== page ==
How long should you have to wait to get the latest version of Android? Well a software engineer at Google reckons five months is perfectly reasonable.
Jean-Baptiste Queru, a Google software engineer working on Android, posted on his Google Plus page about the Sony Tablet S getting the bump to Ice Cream Sandwich, the latest version of the operating system. "It took Sony only about 5 months to ship this after I released the code in the Android Open Source Project at the very end of last year," he wrote. "This is actually a very reasonable time, since under the hood Ice Cream Sandwich is quite different from Honeycomb (and upgrades from Gingerbread are likely to take longer as those differences are huge)."
He went on to blame operators for delays to software updates. He said he couldn't believe some flagship devices still hadn't received ICS "because of delays introduced by operator approvals." (I'm sure anyone with a SIM-free Samsung Galaxy S2 is just as incredulous). He also gave an insight into what the process is to push out these updates.
"Writing the software doesn't mean Google can deploy it immediately," Queru wrote in the comments, "there are operator approvals for devices that are sold and/or supported by operators." Previously we heard from a Motorola exec that complex modern hardware was to blame.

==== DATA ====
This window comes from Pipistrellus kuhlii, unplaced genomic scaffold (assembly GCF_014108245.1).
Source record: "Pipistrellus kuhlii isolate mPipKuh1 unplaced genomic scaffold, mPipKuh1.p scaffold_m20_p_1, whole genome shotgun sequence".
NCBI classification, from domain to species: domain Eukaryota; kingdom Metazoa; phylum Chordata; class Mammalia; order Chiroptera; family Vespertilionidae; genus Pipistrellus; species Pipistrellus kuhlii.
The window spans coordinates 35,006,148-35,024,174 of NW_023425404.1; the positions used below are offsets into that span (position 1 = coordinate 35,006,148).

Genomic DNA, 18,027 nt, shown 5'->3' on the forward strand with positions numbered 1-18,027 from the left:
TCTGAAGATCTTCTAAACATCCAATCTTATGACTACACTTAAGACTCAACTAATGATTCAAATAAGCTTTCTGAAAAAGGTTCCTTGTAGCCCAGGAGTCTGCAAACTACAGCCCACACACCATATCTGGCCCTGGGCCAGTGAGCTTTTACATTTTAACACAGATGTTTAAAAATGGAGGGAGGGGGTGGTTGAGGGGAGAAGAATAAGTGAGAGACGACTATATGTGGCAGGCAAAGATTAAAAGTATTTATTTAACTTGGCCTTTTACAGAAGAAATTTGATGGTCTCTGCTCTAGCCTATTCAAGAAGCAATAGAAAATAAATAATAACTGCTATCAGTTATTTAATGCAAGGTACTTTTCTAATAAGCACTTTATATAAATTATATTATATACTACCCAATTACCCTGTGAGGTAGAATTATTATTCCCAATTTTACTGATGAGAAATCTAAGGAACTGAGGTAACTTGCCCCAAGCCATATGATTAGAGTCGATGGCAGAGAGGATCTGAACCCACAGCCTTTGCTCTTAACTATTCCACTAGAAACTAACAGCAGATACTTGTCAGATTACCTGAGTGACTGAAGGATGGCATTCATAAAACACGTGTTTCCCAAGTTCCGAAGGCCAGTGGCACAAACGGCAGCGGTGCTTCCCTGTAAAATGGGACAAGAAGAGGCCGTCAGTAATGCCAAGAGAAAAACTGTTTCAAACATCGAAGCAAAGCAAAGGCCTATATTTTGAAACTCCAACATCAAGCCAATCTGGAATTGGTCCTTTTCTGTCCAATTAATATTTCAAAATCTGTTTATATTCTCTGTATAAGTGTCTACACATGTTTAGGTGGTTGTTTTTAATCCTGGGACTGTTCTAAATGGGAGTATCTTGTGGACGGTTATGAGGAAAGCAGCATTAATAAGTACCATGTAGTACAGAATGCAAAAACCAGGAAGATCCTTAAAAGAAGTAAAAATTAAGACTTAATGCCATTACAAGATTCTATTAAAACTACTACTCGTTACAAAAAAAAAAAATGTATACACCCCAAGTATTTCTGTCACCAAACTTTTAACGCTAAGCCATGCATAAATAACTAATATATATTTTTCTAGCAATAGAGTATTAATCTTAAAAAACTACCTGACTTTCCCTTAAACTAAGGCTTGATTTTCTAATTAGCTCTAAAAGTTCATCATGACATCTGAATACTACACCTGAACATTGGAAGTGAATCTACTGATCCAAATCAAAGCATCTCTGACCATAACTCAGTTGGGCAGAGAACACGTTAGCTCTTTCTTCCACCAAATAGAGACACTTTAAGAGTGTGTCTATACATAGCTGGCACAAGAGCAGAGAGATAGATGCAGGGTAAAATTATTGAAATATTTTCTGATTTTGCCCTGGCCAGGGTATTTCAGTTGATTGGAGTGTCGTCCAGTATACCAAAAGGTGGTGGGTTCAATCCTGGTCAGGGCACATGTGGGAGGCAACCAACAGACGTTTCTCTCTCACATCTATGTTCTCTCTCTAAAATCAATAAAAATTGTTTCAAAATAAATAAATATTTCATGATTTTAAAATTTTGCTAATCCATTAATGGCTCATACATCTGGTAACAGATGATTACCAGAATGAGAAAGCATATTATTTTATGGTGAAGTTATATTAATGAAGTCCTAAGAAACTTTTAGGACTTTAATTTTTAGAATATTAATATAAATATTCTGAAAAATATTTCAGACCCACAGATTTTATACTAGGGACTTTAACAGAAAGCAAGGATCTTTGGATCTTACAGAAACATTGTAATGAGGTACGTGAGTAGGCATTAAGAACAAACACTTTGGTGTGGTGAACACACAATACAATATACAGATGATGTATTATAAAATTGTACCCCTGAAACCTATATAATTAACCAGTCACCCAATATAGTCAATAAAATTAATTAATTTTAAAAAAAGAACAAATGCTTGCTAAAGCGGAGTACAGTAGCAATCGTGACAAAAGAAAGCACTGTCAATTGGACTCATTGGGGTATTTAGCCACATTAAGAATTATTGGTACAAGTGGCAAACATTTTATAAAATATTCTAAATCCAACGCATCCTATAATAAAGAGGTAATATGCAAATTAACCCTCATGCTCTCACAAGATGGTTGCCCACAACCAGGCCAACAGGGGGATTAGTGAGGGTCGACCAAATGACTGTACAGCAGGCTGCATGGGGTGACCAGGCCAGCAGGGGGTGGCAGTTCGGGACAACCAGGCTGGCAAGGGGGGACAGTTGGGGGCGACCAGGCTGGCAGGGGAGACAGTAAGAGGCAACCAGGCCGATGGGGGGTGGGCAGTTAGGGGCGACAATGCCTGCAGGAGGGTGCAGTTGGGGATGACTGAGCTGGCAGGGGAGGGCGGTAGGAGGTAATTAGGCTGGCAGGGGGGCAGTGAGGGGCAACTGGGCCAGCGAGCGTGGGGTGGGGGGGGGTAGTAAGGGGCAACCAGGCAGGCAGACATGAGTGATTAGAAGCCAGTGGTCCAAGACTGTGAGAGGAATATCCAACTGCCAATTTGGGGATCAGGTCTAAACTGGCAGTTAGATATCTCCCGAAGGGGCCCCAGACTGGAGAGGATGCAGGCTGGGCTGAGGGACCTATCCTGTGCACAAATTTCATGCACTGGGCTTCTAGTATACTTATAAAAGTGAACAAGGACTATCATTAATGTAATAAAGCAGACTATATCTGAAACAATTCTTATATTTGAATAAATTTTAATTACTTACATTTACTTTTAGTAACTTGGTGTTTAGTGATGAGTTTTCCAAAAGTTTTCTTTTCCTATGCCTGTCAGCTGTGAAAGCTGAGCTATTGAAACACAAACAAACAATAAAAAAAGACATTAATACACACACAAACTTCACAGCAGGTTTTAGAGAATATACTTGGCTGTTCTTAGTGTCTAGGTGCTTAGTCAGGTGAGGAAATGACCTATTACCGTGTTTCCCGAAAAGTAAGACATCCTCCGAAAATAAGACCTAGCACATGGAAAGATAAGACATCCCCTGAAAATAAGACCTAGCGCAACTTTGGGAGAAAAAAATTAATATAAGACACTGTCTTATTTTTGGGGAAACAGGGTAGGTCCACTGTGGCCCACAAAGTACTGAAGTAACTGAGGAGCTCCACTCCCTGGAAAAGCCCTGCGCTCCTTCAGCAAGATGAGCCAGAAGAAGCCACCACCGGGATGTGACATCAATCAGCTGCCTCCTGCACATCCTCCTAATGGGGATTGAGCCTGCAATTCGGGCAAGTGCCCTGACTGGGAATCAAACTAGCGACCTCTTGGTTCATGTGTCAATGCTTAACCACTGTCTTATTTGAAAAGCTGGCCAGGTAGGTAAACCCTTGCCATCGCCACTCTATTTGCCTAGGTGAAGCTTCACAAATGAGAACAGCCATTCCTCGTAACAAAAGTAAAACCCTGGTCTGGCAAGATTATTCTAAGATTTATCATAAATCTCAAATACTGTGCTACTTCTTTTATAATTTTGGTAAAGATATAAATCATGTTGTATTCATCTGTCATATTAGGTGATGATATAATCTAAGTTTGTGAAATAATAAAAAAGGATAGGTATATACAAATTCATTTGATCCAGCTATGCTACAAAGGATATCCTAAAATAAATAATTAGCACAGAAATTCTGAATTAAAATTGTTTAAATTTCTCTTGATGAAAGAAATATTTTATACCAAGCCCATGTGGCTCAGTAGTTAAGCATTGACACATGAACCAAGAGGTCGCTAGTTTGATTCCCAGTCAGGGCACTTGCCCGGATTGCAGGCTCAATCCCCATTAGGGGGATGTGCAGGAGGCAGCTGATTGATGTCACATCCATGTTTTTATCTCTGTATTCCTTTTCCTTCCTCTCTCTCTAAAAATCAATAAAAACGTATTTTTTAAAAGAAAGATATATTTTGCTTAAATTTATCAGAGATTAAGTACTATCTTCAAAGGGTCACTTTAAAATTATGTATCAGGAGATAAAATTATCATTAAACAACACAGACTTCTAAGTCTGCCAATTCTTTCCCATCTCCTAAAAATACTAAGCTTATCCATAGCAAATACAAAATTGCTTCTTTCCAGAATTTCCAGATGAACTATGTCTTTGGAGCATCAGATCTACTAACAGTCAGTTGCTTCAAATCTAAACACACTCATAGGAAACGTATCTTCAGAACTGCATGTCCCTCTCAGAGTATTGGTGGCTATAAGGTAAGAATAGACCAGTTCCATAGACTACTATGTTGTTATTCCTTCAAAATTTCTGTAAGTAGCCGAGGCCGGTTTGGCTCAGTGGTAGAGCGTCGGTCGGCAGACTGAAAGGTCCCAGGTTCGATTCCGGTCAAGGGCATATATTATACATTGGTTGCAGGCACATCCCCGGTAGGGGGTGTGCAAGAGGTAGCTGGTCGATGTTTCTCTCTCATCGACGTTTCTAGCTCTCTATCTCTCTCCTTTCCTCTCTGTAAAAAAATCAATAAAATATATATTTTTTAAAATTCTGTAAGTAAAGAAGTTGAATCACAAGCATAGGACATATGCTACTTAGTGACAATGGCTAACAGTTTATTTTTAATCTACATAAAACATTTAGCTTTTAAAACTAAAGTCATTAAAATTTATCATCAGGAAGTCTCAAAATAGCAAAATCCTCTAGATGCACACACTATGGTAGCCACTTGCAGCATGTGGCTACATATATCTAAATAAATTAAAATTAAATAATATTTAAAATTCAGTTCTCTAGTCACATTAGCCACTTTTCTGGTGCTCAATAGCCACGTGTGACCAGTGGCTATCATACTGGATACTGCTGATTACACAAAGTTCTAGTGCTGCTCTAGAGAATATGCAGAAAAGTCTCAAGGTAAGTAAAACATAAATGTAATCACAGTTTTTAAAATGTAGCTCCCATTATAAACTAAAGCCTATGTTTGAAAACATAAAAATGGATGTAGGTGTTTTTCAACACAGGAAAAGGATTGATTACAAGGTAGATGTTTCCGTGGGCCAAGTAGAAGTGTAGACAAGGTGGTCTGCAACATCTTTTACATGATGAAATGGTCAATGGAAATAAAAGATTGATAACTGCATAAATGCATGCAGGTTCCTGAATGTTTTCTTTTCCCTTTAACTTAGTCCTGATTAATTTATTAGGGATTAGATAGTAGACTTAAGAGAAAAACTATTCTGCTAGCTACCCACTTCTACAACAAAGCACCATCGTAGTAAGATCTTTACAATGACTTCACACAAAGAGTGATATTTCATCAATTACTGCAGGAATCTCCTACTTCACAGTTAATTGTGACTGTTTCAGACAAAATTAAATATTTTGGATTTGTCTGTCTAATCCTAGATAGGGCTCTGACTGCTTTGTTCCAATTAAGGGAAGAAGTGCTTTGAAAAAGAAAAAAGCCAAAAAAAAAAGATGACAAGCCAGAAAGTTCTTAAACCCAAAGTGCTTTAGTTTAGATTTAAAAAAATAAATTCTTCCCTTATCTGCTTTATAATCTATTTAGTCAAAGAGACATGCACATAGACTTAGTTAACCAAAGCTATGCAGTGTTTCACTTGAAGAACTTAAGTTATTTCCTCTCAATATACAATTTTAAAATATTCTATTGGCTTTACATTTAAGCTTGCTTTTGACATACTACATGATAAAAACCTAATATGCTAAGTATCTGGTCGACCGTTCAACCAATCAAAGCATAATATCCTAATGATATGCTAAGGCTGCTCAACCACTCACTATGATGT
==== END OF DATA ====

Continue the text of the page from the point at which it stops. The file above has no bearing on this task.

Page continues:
I've no doubt getting these updates out there is a complex process, but all us customers care about is getting our hands on the latest version quickly and easily. Your reactions to the Galaxy S2 farrago showed the frustration many are feeling, especially when companies go breaking their promises. With some devices not due the upgrade until the summer -- when Android Jelly Bean should be with us -- it does seem like the process needs streamlining somehow. A recent study showed just 1.6 per cent of Android devices are running ICS. Five months in, that's not a great stat.